It Is Not Meat Nor Drink
Her Early Work
Her Life
The early work of Edna St. Vincent Milay, caused a sensation when first published. She had just turned twenty and she revealed a mystical vision of the universe far beyond what one would expect in a poet so young.

Critics were impressed with her youthful freshness, "a freshness which surprises without alarming." (Deutsch 311). She studied the classics at Vassar, where she developed her feminist principles that were evident in her mature poetry: "Love cannot fill the thickened lung with breath."


Babette Deutsch notes that "her modernity lies in her willingness to [acknowledge] that the relationship between the sexes is not what it was painted by the poets of romantic love" (311). Millay wrote: "I might be driven to sell your love for peace." (Sonnet XXX 12).

It has been written that [Millay] found it unusually difficult, poetically speaking, to come of age. Edna St.Vincent Millay is loved and respected in literary circles.

Essay by Richard J. Williams
Edna St. Vincent Millay
Illustration by Charles F. Winans
By 1930 Milay had "traveled a long way since she wrote …the poems of her girlhood." and "all her troubles...she sees as those of the strange earth-dweller, man..." When she graduated, she moved to Greenwich Village, where women's rights were an accepted part of the social code.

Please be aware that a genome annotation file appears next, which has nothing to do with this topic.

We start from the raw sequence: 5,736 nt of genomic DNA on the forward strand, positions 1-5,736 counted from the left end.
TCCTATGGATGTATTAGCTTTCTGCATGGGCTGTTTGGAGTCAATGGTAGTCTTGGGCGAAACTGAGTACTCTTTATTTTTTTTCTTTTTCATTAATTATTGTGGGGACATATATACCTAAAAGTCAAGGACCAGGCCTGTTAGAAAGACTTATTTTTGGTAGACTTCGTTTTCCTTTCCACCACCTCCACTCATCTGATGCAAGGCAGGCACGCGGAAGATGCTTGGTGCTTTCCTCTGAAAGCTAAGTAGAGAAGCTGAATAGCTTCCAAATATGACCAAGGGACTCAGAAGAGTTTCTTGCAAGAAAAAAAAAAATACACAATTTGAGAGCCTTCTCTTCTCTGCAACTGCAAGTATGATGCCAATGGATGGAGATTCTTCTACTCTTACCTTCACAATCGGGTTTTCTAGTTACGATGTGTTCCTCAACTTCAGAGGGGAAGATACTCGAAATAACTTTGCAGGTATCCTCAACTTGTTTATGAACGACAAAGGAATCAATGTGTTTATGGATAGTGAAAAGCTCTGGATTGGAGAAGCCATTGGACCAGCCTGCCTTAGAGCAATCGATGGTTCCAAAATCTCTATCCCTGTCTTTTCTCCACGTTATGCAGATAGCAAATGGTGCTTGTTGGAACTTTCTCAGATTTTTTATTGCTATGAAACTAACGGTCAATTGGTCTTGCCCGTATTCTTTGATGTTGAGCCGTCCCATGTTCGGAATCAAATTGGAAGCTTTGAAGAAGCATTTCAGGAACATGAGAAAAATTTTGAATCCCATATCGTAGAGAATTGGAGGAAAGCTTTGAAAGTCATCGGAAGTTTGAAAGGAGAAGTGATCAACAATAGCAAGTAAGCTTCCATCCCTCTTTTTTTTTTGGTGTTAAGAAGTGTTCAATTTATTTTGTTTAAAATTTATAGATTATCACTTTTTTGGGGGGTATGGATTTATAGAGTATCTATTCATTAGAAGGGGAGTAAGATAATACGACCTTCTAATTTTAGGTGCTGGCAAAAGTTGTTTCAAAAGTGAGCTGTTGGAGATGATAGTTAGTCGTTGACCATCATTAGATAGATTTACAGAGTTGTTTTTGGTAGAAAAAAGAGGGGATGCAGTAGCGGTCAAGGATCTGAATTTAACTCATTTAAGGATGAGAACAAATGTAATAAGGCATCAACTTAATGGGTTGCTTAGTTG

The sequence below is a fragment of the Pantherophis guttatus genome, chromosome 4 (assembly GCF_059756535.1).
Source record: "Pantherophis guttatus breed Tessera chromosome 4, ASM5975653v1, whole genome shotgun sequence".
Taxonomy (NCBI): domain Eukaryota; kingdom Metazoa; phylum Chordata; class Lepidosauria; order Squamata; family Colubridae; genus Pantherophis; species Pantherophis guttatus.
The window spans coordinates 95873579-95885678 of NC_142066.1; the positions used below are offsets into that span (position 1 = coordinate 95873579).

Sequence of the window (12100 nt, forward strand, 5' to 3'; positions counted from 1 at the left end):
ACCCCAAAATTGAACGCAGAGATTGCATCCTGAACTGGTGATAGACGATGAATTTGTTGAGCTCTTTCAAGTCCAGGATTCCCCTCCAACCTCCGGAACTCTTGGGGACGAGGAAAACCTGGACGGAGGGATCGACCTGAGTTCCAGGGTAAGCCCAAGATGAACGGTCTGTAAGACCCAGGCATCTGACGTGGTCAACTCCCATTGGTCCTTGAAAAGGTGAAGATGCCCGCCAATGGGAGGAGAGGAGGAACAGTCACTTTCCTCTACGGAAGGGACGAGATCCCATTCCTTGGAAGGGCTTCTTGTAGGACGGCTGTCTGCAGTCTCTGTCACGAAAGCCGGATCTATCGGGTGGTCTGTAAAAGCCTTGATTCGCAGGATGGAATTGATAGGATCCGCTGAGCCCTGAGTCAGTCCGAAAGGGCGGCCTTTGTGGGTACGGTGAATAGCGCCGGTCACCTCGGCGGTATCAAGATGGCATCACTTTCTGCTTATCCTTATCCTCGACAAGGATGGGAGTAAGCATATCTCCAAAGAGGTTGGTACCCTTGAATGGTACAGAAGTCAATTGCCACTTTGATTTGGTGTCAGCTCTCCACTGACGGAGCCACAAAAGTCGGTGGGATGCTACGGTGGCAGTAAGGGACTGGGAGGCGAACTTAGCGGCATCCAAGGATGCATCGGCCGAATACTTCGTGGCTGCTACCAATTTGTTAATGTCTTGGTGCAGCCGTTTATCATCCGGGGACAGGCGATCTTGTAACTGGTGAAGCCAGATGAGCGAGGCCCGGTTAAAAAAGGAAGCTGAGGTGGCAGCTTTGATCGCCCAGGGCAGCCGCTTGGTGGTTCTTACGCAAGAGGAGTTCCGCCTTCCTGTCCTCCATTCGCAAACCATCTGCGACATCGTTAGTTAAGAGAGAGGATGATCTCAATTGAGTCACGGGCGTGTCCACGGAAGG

Many of her later, more serious poems, the sonnet sequence, are in celebration of romantic love. Hildegarde Flanner, writing in The New Republic says: "The sonnet was ideally suited to her .... It [the sonnet] recieved something from her....She gave to it ...sophistication and a form highly feminine." (155). "She infused personal energy and glow into the traditions of lyric poetry" (Flanner 167).

John Ransom, in an essay for the Southern Review, wrote: "her limitation is a lack of intellectual stimulation...[expressed in her writing]" (783). It is this, which the male reader notices and misses, although he "may acknowledge the authenticity of the clarity which is there. (Ransom 798). Her best subjects are...the indomitable feminine principle... [which] she has reserved for the subject of the sonnets and they are rather un-conventional.…personal moods, which she indulges in without apology (Ransom 801) as in "Pinned down by pain and moaning for release...." (Millay 10).
Works Cited
Atkins, Elizabeth Twentieth-Century Literary Criticism, Vol. 4. ed. Sharon K. Hall, Detroit: Gale Research Company, 1978 (311).

Edna St. Vincent Millay and Her Times. Chicago: U. of Chicago Press. 1936

Babette, "Bearers of Tradition" This Modern Poetry. New York: W.W. Norton and Co. 1935.

Flanner, Hildegarde "Two Poets: Jeffers and Millay" The New Republic Vol. 89, No.156, 1937 (155-167).

Millay, Edna St. Vincent "Sonnet XXX: Love Is Not All; It Is Not Meat Nor Drink."

Lives Through Literature: A Thematic Anthology. 2nd ed. Keating, Helane Levine and Walter Levy. Englewood Cliffs: Prentice Hall 1995 (491). Ransom, John "The Poet As Woman" Southern Review, Vol 2, No. 4, Spring 1937 (783-805).